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It’s All About the Energy.

You’ve heard the punditry, I’m sure. Surprise! The president of the United States is an older guy, and sometimes he wanders off topic or mixes up a few facts.

This is not a news flash, is it?  Still, that report from the Justice Department’s Special Counsel is getting a lot of attention, and it puts Joe Biden in a pickle, along with the Democrats who’d like to see him re-elected.

The funny thing is, Biden’s all-but-certain opponent is not much younger. And Donald Trump is at least as likely as Biden to misstate facts, confuse names, places, and dates, and say things that just don’t add up.

And yet, Trump gets a pass from his voters and from the media, in a way that Biden just doesn’t.

What gives? And how can our businesses benefit from understanding it?

Might be that Trump just has more enthusiastic followers, people who are so enamored of him that no amount of fact-fumbling or name-mangling dissuades them from their conviction that he’s their guy. He gets the benefit of their adoration, no matter what comes out of his mouth.

Biden? Democrats settled on him as their candidate last election cycle, but many had supported someone else. They weren’t excited about Biden even as they went to the polls in 2020; they just don’t have the fervor of Trump’s base.

And there’s a theory that the mass media need to balance their negative coverage of the candidates. Biden’s age and absence of eloquence are the main things to criticize so they harp on those issues while spreading their critiques of Trump over indictments, impeachments, and that insurrection.

There’s probably something to both ideas. I think there’s something else going on, though. And it has implications for the rest of us, beyond the presidential horse race.

There’s a big energy differential here.

As I often tell my clients, when it comes to connecting with an audience, it’s all about the energy. Whether we’re speaking in a conference room, on a Zoom call, or on a stage, people pick up on our energy … or our lack of it. And they respond accordingly.

Call it charisma, magnetism, power. Whatever we name it, it depends on the vibe people get from us, the energy we convey.

Donald Trump, for all his faults, still comes across as strong, vibrant, even aggressive.

As leadership expert Carol Kinsey Goman told the New York Times, Trump “makes at least as many mistakes as Joe Biden, but because he does it with this bravado, it doesn’t seem like senility. It seems like passion.” With Biden, on the other hand, “it looks like weakness.”

At any age, it’s better to seem passionate than weak, right?

So how can we make that happen in our own business communication? If you and I have been connected for a while, you might remember my suggestions from Trump’s first presidential campaign.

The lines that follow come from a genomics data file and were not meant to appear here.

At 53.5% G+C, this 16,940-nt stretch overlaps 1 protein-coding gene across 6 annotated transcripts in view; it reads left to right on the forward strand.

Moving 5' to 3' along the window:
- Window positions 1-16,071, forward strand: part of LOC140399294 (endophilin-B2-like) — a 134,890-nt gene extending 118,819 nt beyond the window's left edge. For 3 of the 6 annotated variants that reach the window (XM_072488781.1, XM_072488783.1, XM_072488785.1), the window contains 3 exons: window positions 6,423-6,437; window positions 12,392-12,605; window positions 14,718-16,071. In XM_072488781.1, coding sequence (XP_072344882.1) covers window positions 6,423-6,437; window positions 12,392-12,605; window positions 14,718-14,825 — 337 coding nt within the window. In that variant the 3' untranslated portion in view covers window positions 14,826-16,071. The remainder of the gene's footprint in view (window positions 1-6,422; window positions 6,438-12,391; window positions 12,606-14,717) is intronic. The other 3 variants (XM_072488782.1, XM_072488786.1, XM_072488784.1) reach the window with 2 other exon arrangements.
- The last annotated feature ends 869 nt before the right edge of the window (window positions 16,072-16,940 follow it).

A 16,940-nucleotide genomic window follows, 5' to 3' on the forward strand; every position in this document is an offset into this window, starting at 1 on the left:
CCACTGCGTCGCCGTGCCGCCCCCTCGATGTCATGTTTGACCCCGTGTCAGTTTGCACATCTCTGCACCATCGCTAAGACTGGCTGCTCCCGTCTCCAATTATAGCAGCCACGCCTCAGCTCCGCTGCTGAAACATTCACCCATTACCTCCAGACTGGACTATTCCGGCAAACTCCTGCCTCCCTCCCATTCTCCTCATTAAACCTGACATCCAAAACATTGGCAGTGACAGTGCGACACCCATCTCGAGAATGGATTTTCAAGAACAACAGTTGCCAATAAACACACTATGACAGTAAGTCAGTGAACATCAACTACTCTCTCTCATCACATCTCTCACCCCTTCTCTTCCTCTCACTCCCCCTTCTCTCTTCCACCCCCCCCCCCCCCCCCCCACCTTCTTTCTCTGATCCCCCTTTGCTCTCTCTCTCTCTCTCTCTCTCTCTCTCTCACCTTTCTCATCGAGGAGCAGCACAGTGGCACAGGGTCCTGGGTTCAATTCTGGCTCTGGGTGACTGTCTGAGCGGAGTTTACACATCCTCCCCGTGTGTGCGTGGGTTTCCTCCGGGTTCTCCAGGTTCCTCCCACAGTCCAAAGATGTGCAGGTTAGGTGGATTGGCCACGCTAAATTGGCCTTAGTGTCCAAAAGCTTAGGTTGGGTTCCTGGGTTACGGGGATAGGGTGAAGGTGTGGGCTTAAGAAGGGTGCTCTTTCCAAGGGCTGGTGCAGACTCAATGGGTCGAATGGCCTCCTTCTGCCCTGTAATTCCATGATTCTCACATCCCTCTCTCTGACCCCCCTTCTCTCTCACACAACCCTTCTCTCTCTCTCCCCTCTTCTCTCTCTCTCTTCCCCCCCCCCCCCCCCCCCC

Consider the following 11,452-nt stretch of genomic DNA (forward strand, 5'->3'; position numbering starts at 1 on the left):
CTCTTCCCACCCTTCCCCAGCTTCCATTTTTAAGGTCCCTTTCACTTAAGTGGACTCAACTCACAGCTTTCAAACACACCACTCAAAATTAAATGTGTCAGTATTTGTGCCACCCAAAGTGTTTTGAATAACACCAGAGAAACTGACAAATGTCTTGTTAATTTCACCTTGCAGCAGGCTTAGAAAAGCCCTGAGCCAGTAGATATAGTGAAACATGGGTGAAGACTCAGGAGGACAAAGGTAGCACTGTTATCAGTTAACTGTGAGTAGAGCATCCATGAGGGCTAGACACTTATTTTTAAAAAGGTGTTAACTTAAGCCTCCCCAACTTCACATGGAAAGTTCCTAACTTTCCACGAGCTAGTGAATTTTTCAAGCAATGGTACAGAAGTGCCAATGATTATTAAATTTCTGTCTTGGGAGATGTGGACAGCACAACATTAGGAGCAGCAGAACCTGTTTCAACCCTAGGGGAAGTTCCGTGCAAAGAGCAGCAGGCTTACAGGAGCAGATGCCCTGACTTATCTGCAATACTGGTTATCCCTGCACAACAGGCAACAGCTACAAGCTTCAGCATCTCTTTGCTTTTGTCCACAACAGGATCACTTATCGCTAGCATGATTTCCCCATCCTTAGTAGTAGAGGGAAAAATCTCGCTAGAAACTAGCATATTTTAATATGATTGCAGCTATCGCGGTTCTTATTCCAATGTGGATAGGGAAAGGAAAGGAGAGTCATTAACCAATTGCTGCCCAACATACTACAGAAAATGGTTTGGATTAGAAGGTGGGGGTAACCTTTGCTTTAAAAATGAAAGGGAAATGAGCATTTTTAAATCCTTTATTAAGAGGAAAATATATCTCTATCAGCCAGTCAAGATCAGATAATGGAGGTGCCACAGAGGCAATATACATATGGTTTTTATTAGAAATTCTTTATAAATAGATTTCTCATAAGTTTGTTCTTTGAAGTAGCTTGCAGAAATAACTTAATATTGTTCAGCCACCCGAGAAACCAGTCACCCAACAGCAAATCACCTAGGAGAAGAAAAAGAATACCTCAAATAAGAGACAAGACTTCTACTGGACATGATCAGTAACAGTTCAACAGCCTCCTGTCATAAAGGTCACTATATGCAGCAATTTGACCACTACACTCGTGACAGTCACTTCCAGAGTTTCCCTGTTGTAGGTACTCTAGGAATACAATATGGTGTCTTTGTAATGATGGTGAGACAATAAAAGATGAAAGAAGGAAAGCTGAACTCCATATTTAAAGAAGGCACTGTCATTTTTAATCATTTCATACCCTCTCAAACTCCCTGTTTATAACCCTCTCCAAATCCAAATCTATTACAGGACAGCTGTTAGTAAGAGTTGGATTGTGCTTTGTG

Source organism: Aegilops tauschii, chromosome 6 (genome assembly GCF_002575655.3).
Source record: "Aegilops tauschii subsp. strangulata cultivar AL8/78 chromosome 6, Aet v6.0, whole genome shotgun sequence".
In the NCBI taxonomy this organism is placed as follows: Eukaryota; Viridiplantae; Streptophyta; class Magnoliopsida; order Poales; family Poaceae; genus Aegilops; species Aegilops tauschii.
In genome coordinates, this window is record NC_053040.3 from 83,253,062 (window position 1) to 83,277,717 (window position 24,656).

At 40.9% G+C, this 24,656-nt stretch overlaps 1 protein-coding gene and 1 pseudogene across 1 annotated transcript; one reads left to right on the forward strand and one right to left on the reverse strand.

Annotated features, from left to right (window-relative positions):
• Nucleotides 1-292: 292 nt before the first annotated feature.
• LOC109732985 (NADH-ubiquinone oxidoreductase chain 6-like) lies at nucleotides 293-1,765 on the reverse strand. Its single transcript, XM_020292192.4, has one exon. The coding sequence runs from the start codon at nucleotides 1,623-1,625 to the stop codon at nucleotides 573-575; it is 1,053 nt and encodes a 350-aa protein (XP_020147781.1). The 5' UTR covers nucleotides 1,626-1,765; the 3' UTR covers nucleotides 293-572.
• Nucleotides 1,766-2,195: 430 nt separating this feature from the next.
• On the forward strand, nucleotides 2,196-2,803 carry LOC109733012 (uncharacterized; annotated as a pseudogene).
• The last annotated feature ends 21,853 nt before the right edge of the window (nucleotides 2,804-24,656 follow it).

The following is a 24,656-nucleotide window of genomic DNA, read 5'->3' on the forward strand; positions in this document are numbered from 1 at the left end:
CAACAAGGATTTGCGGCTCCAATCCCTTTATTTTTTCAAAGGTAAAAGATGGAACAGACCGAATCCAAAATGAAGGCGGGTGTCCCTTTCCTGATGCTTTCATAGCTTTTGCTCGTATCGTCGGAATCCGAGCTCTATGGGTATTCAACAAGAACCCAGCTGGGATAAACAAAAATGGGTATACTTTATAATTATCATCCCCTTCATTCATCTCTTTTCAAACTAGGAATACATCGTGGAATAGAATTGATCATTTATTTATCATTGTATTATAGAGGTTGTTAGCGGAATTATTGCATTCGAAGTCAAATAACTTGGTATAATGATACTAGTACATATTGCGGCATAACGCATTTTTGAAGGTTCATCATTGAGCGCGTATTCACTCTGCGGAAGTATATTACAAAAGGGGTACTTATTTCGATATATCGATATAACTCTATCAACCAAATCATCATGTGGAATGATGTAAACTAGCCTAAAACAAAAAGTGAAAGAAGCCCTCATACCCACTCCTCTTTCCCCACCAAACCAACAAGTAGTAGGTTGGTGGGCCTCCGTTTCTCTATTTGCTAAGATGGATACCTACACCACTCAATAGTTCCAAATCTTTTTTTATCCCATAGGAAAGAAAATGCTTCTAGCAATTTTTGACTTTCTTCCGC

It boiled down to this. Trump creates high attentional engagement with his audience using conversational language. By talking plain (and occasionally even vulgar) English, he establishes a bond with his listeners.

So, when people are listening to you, skip the statistics, jargon, and high-fallutin’ language. You’ll make a better connection by keeping it simple.

You’ll also notice that Trump can be as boring as any other politician when he’s reading the teleprompter; people sometimes vote with their feet and leave his rallies as he rattles off the same old scripted complaints about the last election.

They sit up and take notice when he strays from the script and says something outrageous. Maybe it’s the outrage that jazzes them up? Or maybe it’s just that audiences are more attracted to speech that sounds natural and authentic than to whatever a speechwriter came up with.

We can’t afford to just pop off when we’re talking to clients, customers, or colleagues. Some things really are better left unsaid. We generally win, though, when we go for the conversation instead of scripted oration.

Perception. It’s not reality, but …

A Republican political strategist promoted the notion that perception is reality, back when he was also promoting George H. W. Bush for president. People in politics have been quoting Lee Atwater ever since then.

I don’t agree. I say perception is often far different from reality, and we’re wise to remember that and keep an eye on what’s true.

That said, people do often behave as if what they see and hear is in fact what’s real. Which means what they see and hear of us is important.

Trump’s team gets that, maybe because of his show business experience. From the time he left the White House, they’ve crafted the perception of him as a leader. He’s never “the former president,” for example. He’s “the 45th president.” Why acknowledge that the voters booted him out in 2020?

The Trump people created an image that looks very much like the presidential seal and affixed it to Trump’s correspondence. And they refer to the plane that ferries him around the country as “Trump Force One.”

Could be silly make-believe, coddling a guy who just can’t get over it. Or maybe it’s brilliant image-making, creating the impression than Trump is … or should be … still in power.

What perceptions are you creating?

Think about the way you show up in a meeting; how you enter a room, your position at the table, even how you dress. What does your office say about you? When you send an email, or leave a voicemail are you crisp, clear, and direct or do you leave the recipient scratching their head wondering what you meant?

And above all, is your energy evident?

People are forming impressions of us all the time, often at the non-conscious level. They’re developing perceptions. And they’re liable to act on them, whether or not they have anything to do with reality.

You can use your body to project energy, even to create energy, and you can change the way people see you, hear you, and think about you.